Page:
By Jamaal Ryan
There’s no question that Call of Duty: Ghosts is the most disappointing release in Call of Duty’s annualized run, outside of Wii ports and portable and mobile installments. The unevenly bad campaign along with terrible narrative made the single player unequivocally pointless, and the multiplayer’s unnecessarily convoluted map design only favored certain game types. With Extinction as the game’s only major contribution to the franchise, Call of Duty: Ghosts was a let down to this Call of Duty fan.
News hit today that the Treyarch and Infinity Ward’s annualized volley has now been stretched to a three year development model, inserting somewhat-newcomer Sledgehammer into the cycle. This is fantastic news for the Call of Duty franchise, one that’s much needed for the new generation as Call of Duty will now have to share the shooter space with its former creators at Respawn with Titanfall, and Activision’s hopeful “next billion dollar franchise” Destiny.
Modern Warfare 3 seemed to be rather telling of how talented Sledgehammer games is. After the Activision vs. Jason West and Vince Zampella debacle hit Infinity Ward between MW2&3, and much of the core team at the studio rapidly dissolved to form Respawn, the final chapter in the Modern Warfare saga was looking bleak. But the critical success of Modern Warfare 3 is largely credited to the aid of Sledgehammer. Some could argue that their absence from Ghosts might have contributed to its short comings; either that, or perhaps the added cooks Neversoft and Raven Software fragmented the process, or maybe it was the hassle of getting the game ready for next gen hardware under its already pressured schedule. Hypotheticals aside, Sledgehammer Games has clearly done something right if Activision approved the studio to take the lead of every third Call of Duty title.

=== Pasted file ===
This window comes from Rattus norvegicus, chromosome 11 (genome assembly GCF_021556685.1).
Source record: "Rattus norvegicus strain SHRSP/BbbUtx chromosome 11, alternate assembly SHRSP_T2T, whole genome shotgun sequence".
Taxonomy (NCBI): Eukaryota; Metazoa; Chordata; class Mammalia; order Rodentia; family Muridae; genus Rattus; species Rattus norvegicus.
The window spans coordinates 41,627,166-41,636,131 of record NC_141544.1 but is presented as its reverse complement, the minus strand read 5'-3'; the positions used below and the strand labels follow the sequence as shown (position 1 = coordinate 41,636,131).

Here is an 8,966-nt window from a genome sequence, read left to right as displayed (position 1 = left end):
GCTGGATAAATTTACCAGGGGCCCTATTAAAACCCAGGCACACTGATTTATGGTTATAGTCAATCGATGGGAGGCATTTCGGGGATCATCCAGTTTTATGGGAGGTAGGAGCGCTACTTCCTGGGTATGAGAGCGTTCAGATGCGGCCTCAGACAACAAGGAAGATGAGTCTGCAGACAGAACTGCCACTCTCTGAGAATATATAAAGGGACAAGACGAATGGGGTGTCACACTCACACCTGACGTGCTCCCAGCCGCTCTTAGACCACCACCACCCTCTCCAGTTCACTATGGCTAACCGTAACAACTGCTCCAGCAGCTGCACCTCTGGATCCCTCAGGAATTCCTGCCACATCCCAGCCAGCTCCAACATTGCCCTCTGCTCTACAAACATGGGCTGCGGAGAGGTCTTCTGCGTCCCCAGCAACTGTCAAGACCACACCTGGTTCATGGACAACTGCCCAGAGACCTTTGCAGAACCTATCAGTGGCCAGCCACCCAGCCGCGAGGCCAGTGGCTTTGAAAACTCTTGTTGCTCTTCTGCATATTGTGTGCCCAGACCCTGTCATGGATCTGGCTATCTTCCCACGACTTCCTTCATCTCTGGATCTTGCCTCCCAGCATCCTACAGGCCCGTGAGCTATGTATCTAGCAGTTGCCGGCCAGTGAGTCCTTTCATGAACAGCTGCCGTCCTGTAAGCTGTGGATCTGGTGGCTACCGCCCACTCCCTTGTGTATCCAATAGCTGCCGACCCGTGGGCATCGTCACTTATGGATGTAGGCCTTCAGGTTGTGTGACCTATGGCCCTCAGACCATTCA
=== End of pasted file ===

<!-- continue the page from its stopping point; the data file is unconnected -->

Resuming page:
And that term “third” is so refreshing to hear.
Despite the incessant criticisms of the franchise, up until Call of Duty: Black Ops 2, the series has managed to produce great shooters that offer something significant to the franchise; and this happened on just two year cycles. Now that we’re going to be delivered Call of Duty titles that have been in development in almost the same average time as most AAA projects, and now that we have two talented studios (sorry Infinity Ward) instead of one, we can at least look forward to possibly two more years of great Call of Duty titles.
Call of Duty: Ghosts effectively turned me off the franchise with Titanfall just around the corner. And though I won’t say that I’ll return with the same level of investment as I have before, hearing Sledgehammer take over this year’s Call of Duty with three years of development absolutely made me more excited for the franchise moving forward.